I wanted to put together some activities that OTs can add to home programs that build skills. Use these as part of OT recommendations in occupational therapy teletherapy sessions, or in home programming as a result of changes in our current public health situations. Whatever your situation is, here are some activity recommendations that promote movement, learning through play, and help to keep the kids off screens.

Use these occupational therapy home programs for setting up OT programs at home, for kids on homeschool, teletherapy activities, and occupational therapy recommendations for home. Perfect for carryover of OT activities.

Occupational therapy home programs for movement

So…many of us are dealing with the uncertainties of coronavirus and the possibility to be sent home from wor. School based OTs who are contracted into a school district may even be out of work if and when school students are sent home to learn from home. They may see the need to send home activity plans with children who will be stuck indoors. Other therapists are working within the available technology systems that are in place and can work with children remotely or via teletherapy. In each of these cases, there is a need for therapist-recommended activities that require items that are probably in the homes of most parents.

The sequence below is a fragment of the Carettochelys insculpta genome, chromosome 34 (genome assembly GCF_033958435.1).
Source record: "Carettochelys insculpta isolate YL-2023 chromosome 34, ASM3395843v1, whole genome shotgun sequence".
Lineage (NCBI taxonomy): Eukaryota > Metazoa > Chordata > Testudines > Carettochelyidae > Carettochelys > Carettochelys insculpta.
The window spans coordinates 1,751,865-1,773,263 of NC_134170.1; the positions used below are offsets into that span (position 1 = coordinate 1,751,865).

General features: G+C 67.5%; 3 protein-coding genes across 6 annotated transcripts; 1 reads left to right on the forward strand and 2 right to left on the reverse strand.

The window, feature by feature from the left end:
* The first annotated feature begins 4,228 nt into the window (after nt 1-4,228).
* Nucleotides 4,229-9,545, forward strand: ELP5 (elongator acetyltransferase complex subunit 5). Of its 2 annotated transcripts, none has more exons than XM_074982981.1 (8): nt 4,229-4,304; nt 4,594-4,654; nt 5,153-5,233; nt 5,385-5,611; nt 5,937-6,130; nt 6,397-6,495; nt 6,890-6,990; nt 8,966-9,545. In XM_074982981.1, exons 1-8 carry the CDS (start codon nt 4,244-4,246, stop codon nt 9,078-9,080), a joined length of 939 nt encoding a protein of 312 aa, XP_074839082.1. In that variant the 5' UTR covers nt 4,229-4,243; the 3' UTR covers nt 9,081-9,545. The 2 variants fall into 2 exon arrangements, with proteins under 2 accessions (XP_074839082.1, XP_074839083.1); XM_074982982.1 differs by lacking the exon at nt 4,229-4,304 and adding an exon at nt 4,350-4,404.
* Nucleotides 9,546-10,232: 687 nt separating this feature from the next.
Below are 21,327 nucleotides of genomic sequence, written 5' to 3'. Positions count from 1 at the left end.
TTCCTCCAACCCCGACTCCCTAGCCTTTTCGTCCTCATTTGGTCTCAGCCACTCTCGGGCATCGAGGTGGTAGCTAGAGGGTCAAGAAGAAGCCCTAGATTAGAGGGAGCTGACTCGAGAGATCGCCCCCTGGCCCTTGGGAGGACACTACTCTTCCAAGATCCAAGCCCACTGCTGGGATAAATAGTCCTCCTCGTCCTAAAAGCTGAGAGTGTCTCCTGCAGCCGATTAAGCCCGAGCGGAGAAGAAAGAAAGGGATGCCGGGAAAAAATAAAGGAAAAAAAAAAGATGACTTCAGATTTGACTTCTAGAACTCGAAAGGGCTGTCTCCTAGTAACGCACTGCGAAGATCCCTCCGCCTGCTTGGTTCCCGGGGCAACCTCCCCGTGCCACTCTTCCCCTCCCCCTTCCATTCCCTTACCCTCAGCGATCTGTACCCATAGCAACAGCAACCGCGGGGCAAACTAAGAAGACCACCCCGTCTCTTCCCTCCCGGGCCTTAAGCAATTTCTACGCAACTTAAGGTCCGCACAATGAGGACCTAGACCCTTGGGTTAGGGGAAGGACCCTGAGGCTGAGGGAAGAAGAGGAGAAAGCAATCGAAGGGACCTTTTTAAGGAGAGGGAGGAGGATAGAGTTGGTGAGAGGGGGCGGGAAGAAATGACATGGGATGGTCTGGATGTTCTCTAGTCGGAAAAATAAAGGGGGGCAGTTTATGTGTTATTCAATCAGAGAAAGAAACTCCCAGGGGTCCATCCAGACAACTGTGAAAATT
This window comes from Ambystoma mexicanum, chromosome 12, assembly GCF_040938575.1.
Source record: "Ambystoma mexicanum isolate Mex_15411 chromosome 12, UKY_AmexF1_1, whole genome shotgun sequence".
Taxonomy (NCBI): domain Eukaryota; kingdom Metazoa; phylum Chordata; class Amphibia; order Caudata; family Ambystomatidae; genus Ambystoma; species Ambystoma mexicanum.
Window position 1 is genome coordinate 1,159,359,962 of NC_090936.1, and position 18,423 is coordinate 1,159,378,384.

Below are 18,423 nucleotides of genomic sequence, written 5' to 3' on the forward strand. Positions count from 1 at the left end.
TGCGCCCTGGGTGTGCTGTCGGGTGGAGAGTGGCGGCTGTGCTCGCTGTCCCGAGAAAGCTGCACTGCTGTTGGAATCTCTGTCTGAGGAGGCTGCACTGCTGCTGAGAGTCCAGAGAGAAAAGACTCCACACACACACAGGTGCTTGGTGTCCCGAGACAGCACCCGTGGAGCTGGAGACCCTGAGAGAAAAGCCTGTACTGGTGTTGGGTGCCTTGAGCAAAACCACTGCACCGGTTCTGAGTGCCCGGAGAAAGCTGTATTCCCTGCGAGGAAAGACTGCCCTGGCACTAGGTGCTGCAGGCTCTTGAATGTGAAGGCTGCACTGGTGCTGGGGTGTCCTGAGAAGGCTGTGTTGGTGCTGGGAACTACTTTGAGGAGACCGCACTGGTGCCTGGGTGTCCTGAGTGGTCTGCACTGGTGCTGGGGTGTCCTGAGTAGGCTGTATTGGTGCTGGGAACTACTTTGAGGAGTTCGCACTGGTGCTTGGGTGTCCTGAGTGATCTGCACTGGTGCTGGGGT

Use these activities to encourage play and movement. Encourage playing together as families. These activities have therapeutic benefits, but they are also great for family time, too.

Home Occupational therapy suggestions

These monthly movement activities use a lot of items found around the home.

Here are fine motor and coordination activities using a simple deck of playing cards.

Here are movement, dexterity, and strengthening activities using craft pom poms (or cotton balls work really well, too.)

Here are activities with paper clips to encourage coordination, visual motor skills, perception, and dexterity.